Thursday, November 19, 2009


San Francisco, November 19, 2009
This essay is a humble response to PBS’s NewsHour with Jim Lehrer broadcast (November 16, 2009) following President Obama’s town hall meeting in Shanghai. In answering Lehrer’s question “Will China be a partner or an enemy to America?”, James Fallows, the seasoned journalist, replied “Probably neither.” All indications point to China becoming “both an important partner … and a contender in various ways.” Fallows is the distinguished editor in chief of the Atlantic Monthly and a personal friend. With due respect and not to steal his thunder, I wish to expound further.

Jim Lehrer’s repeated question to his media panel was “Will China become a partner or an enemy to America?” This question is riddled with a Cold War overtone and is not at all appropriate and beneficial to Obama’s practice of harmony intentions. China consistently insists on the principle of non-interference in other countries’ domestic affairs. She has practiced her professed independent foreign policy since her founding and has no intention to become America’s enemy. In support of building a better consensus for coming cooperation between the greatest developed world power and the developing world power, I suggest the timely practice reflected by the title “Harmony Diplomacy: be more a responsible world power, neither an enemy, nor a partner, nor a judge”

As a student interested in U.S. China relations since my days at Brown University after I emigrated from Shanghai, I cannot claim I am an expert comparable to James Fallows’ depth of experience. But as a bicultural person living in America for over 50 years and raising three multicultural children, the PBS news story about Obama’s visit to China reminded me two pieces of Chinese wisdom. Laotze advised: the more powerful, the more one needs humility. And, Confucius once said that insensitive lecturing is more a sin than a virtue. Obama is in a position to advise China about openness. China, as a nation, judging by the success of three decades of reform and opening up, fully appreciates that a progressive nation must be open to the outside. Most of all, openness needs to be followed by humility and the will to learn. The rise of China as a nation fully demonstrates the Chinese people’s willingness to learn from the outside. Nevertheless, we must guard against free public advice, less we trample on others’ dignity.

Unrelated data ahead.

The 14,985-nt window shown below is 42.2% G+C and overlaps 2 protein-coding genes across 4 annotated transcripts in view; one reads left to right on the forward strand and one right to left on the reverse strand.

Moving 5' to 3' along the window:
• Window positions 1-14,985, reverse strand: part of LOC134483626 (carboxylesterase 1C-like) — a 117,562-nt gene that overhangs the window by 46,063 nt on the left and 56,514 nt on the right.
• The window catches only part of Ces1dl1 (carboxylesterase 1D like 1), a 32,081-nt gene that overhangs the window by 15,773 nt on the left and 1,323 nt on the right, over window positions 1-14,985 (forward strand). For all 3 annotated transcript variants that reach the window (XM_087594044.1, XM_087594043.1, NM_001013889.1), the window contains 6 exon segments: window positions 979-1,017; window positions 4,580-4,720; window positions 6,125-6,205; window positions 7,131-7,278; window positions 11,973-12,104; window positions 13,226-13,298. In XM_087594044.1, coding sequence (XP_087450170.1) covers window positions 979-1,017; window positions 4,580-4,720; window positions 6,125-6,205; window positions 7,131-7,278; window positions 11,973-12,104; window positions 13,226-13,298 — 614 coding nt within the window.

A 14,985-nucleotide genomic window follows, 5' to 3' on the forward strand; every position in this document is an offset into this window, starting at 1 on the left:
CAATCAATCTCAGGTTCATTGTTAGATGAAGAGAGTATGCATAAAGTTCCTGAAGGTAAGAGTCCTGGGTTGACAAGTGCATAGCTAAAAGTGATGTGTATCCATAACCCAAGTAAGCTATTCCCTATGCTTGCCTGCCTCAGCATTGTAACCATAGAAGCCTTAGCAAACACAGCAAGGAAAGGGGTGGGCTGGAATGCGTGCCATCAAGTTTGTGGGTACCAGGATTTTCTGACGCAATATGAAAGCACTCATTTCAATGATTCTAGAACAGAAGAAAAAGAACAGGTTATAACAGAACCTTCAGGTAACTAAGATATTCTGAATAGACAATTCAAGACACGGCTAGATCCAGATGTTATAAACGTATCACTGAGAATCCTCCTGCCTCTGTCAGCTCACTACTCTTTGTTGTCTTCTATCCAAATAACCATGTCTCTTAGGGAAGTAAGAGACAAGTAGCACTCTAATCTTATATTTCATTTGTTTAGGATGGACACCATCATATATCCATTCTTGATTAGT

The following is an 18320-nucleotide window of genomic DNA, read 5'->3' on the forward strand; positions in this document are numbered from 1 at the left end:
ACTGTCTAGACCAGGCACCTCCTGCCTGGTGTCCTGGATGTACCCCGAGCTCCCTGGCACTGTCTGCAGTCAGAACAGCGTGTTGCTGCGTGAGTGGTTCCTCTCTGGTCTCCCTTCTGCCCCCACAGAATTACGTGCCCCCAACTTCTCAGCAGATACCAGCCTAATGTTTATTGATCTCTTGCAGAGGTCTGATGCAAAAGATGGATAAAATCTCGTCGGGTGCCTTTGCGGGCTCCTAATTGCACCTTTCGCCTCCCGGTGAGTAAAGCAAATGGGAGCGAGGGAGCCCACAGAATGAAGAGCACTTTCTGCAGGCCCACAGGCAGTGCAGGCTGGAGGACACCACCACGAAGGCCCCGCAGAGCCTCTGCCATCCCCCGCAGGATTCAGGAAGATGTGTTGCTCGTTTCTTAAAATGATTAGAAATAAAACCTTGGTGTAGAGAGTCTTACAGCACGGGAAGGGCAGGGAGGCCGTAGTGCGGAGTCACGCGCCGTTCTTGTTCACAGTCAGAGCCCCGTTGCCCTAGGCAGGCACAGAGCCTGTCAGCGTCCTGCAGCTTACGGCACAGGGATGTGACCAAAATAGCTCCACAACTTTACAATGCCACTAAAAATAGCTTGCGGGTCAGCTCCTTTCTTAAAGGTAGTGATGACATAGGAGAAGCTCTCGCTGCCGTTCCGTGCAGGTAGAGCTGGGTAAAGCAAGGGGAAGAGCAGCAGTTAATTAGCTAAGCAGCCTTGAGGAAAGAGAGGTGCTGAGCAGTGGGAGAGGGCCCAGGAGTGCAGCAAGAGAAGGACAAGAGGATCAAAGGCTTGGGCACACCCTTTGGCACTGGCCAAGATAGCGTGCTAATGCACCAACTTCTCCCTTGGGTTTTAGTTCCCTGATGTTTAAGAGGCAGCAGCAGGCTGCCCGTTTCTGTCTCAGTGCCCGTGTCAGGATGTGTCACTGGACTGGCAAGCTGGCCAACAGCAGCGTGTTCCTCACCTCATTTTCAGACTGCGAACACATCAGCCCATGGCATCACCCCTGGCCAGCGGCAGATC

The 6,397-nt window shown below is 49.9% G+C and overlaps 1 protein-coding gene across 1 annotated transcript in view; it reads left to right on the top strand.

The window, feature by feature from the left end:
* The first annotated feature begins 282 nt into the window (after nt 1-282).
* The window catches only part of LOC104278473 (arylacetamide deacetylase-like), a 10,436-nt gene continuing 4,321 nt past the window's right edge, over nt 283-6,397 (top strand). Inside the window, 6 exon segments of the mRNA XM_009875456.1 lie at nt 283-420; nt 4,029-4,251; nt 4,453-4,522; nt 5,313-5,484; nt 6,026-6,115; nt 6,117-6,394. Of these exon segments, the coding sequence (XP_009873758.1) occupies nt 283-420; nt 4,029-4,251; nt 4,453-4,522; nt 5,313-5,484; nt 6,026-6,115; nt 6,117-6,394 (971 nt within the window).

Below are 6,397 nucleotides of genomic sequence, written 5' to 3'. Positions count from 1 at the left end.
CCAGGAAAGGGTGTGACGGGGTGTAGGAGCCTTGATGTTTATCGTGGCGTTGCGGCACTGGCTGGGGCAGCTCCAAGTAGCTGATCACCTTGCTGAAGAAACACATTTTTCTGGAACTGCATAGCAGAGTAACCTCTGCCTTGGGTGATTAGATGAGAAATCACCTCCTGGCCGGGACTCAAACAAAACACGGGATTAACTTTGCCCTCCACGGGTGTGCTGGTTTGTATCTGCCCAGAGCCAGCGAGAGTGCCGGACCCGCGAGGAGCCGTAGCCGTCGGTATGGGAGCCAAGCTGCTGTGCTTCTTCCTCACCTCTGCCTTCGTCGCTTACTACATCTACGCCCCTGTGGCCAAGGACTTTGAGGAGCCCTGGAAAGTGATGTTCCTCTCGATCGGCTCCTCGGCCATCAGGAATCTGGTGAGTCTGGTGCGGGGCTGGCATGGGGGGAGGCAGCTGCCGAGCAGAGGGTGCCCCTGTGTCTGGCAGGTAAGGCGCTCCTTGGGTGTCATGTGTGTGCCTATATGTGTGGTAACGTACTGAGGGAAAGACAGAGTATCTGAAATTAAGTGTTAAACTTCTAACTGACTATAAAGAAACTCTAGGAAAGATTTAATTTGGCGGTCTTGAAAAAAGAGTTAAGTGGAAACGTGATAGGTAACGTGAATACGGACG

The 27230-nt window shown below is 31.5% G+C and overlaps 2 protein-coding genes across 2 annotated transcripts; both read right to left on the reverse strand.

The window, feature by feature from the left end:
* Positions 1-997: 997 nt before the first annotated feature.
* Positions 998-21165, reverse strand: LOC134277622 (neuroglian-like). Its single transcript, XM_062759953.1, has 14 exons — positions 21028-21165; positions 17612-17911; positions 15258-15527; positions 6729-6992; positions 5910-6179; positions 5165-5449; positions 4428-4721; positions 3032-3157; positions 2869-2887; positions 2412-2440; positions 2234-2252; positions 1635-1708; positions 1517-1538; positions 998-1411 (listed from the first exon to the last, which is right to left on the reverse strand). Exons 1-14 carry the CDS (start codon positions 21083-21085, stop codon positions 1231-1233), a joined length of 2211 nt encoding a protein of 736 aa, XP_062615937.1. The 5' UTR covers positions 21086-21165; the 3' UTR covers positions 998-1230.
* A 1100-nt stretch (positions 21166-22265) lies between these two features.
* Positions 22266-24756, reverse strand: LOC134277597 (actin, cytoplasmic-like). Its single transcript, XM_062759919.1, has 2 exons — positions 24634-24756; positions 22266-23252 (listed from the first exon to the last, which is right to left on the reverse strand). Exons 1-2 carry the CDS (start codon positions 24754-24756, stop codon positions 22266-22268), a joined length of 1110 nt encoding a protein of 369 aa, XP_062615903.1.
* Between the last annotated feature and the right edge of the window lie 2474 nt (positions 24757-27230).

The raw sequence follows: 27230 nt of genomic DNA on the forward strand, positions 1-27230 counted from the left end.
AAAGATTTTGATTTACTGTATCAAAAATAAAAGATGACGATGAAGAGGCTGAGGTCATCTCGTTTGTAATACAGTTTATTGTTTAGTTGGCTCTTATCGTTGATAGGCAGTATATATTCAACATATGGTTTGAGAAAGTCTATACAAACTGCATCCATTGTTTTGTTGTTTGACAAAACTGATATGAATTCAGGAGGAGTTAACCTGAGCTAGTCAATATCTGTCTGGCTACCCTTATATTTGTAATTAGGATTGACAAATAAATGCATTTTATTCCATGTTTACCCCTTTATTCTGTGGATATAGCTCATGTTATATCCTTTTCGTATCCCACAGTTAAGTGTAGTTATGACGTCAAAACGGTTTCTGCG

As a young country, America is well endowed in resources and financial successes. We are lucky to have attracted so many foreign talents who contributed to building a prosperous society. But, are we willing to learn from these foreign cultures or their success experiences, instead of making excuses? Especially from Eastern cultures that may hold a drastically different philosophy and pursue different development paths? What happens if a reverse “brain drain” takes place when our economy is in relative decline during a financial crisis? (For example, see the November 17, 2009 Time magazine article “Obama's Half Brother Mark Obama Ndesandjo Speaks Up in China.”)